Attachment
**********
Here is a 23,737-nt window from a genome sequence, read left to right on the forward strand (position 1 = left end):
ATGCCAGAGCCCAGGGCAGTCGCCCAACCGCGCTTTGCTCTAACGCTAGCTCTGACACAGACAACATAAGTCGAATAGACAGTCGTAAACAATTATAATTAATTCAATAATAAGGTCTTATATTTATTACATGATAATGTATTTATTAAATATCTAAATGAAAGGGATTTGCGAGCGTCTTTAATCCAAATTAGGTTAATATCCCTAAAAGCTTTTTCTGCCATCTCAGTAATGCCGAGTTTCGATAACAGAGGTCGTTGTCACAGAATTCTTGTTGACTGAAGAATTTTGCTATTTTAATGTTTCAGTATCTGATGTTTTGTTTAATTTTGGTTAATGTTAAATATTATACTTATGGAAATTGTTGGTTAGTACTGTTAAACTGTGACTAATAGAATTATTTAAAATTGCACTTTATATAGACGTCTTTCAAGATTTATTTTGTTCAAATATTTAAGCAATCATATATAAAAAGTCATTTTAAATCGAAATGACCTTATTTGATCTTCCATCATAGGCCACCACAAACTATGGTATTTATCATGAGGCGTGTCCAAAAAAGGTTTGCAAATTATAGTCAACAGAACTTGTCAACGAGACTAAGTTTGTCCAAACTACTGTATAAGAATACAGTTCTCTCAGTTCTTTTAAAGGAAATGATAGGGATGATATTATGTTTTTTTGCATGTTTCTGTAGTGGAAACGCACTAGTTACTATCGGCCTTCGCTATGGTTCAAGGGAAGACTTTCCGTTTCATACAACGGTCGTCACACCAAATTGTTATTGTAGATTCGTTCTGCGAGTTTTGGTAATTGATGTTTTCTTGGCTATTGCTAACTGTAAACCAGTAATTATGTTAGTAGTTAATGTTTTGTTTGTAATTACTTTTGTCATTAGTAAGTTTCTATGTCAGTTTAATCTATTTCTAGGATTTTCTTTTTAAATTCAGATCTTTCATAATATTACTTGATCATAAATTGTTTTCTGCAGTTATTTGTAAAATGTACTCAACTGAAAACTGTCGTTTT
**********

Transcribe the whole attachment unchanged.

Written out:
Here is a 23,737-nt window from a genome sequence, read left to right on the forward strand (position 1 = left end):
ATGCCAGAGCCCAGGGCAGTCGCCCAACCGCGCTTTGCTCTAACGCTAGCTCTGACACAGACAACATAAGTCGAATAGACAGTCGTAAACAATTATAATTAATTCAATAATAAGGTCTTATATTTATTACATGATAATGTATTTATTAAATATCTAAATGAAAGGGATTTGCGAGCGTCTTTAATCCAAATTAGGTTAATATCCCTAAAAGCTTTTTCTGCCATCTCAGTAATGCCGAGTTTCGATAACAGAGGTCGTTGTCACAGAATTCTTGTTGACTGAAGAATTTTGCTATTTTAATGTTTCAGTATCTGATGTTTTGTTTAATTTTGGTTAATGTTAAATATTATACTTATGGAAATTGTTGGTTAGTACTGTTAAACTGTGACTAATAGAATTATTTAAAATTGCACTTTATATAGACGTCTTTCAAGATTTATTTTGTTCAAATATTTAAGCAATCATATATAAAAAGTCATTTTAAATCGAAATGACCTTATTTGATCTTCCATCATAGGCCACCACAAACTATGGTATTTATCATGAGGCGTGTCCAAAAAAGGTTTGCAAATTATAGTCAACAGAACTTGTCAACGAGACTAAGTTTGTCCAAACTACTGTATAAGAATACAGTTCTCTCAGTTCTTTTAAAGGAAATGATAGGGATGATATTATGTTTTTTTGCATGTTTCTGTAGTGGAAACGCACTAGTTACTATCGGCCTTCGCTATGGTTCAAGGGAAGACTTTCCGTTTCATACAACGGTCGTCACACCAAATTGTTATTGTAGATTCGTTCTGCGAGTTTTGGTAATTGATGTTTTCTTGGCTATTGCTAACTGTAAACCAGTAATTATGTTAGTAGTTAATGTTTTGTTTGTAATTACTTTTGTCATTAGTAAGTTTCTATGTCAGTTTAATCTATTTCTAGGATTTTCTTTTTAAATTCAGATCTTTCATAATATTACTTGATCATAAATTGTTTTCTGCAGTTATTTGTAAAATGTACTCAACTGAAAACTGTCGTTTT